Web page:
Recent observations from the Stratospheric Observatory for Infrared Astronomy (SOFIA) have shed light on why some black holes appear to be active, gobbling up material from their surroundings, while others seem dormant.
Using active galaxy, Cygnus A, as an example - the latest SOFIA data indicates that magnetic fields are trapping and confining dust near the center of the galaxy and feeding material in to the supermassive black hole at its centre.
The unified model, which attempts to explain the different properties of active galaxies, states that the core is surrounded by a doughnut-shaped dust cloud, called a 'torus'.
How this obscuring structure is created and sustained has never been clear, but the new results from SOFIA indicate that magnetic fields may be responsible for keeping the dust close enough to be devoured by the hungry black hole.
This could explain the differences between the black holes at the centre of active galaxies (like Cygnus A) and their less active cousins (like our own Milky Way): the presence or absence of a strong magnetic field around the black hole.
SOFIA was able to conjure these fundings thanks to its new instrument, called the High-resolution Airborne Wideband Camera-plus (HAWC+), which is sensitive to the infrared emissions from aligned dust grains.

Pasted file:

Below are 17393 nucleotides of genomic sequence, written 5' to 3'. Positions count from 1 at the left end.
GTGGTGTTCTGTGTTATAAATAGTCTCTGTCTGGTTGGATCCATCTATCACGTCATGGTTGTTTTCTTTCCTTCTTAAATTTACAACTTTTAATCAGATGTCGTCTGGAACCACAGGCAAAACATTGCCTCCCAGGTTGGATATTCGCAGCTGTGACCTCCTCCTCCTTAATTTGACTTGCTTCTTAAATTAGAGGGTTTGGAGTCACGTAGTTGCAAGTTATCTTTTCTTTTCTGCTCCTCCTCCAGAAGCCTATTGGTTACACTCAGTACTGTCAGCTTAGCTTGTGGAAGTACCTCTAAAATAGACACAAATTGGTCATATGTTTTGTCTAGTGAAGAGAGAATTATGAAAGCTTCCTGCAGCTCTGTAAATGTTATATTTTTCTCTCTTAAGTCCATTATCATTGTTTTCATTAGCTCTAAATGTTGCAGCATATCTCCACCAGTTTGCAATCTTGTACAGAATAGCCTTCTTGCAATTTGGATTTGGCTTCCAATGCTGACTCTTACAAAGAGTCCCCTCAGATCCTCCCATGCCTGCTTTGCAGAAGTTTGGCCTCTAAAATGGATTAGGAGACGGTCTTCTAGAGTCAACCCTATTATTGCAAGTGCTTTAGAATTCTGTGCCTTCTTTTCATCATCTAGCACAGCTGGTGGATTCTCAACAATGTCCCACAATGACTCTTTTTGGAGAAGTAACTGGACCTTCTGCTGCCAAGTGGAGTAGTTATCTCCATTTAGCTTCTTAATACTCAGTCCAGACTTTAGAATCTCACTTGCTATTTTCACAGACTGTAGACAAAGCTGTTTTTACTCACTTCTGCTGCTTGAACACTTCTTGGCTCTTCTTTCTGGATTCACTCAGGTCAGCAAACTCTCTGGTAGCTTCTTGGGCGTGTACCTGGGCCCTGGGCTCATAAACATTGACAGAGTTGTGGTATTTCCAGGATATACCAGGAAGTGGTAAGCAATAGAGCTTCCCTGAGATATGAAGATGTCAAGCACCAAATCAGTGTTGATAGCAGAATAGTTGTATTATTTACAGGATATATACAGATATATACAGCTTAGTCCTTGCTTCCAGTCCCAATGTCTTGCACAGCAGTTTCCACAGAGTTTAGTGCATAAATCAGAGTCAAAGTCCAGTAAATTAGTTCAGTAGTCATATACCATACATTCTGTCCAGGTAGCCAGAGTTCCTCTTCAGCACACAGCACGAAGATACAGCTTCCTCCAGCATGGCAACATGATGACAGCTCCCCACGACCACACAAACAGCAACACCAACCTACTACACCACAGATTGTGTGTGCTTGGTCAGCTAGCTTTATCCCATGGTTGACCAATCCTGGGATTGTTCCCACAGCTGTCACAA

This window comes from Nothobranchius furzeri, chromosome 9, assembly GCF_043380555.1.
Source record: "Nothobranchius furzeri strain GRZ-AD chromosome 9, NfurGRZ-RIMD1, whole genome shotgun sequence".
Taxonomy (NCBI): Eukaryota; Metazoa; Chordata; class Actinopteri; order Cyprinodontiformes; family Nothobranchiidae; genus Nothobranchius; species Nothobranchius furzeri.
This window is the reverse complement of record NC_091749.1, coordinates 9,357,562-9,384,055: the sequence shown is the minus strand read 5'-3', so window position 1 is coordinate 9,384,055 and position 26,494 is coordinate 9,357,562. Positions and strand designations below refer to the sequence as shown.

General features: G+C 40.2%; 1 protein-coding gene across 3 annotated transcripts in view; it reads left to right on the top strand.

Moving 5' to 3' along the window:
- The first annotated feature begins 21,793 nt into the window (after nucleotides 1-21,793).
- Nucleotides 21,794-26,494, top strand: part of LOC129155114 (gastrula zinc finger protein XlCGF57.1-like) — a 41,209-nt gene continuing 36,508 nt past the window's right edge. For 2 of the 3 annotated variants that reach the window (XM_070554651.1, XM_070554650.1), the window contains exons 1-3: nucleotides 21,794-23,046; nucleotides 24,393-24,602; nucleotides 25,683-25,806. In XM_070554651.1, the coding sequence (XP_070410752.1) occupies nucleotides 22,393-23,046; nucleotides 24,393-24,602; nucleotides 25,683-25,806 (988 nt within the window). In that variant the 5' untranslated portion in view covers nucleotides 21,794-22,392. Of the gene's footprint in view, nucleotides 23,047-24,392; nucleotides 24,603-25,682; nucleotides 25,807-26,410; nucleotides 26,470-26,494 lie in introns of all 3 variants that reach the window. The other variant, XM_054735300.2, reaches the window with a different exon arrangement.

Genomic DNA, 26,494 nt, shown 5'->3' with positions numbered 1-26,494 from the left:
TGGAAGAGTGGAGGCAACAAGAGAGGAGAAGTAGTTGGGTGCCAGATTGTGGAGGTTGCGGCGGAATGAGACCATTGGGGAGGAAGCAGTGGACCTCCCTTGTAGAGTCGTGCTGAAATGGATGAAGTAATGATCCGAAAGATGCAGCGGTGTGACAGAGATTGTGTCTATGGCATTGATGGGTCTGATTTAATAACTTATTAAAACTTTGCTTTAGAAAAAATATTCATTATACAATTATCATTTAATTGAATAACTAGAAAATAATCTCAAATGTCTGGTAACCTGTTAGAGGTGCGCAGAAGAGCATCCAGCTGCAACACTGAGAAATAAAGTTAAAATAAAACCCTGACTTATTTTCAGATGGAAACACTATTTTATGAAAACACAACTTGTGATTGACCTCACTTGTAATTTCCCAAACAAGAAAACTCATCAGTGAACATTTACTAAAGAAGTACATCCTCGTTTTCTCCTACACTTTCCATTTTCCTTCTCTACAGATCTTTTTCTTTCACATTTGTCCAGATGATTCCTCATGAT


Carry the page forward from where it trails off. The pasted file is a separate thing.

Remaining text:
This has proven to be a powerful technique to study magnetic fields and test a fundamental prediction of the unified model: the role of the dusty torus in the active-galaxy phenomena.
"It's always exciting to discover something completely new," said Enrique Lopez-Rodriguez, a scientist at the SOFIA Science Center, and the lead author on the report of this new discovery.
"These observations from HAWC+ are unique. They show us how infrared polarisation can contribute to the study of galaxies."
Recent observations of the heart of Cygnus A made with HAWC+ show infrared radiation dominated by a well-aligned dusty structure.
Combining these results with archival data from the Herschel Space Observatory, the Hubble Space Telescope and the Gran Telescopio Canarias, the research team found that this powerful active galaxy, with its iconic large-scale jets, is able to confine the obscuring torus that feeds the supermassive black hole using a strong magnetic field.
However, the scientists said more observations of different types of galaxies are necessary to get the full picture of how magnetic fields affect the evolution of the environment surrounding supermassive black holes.
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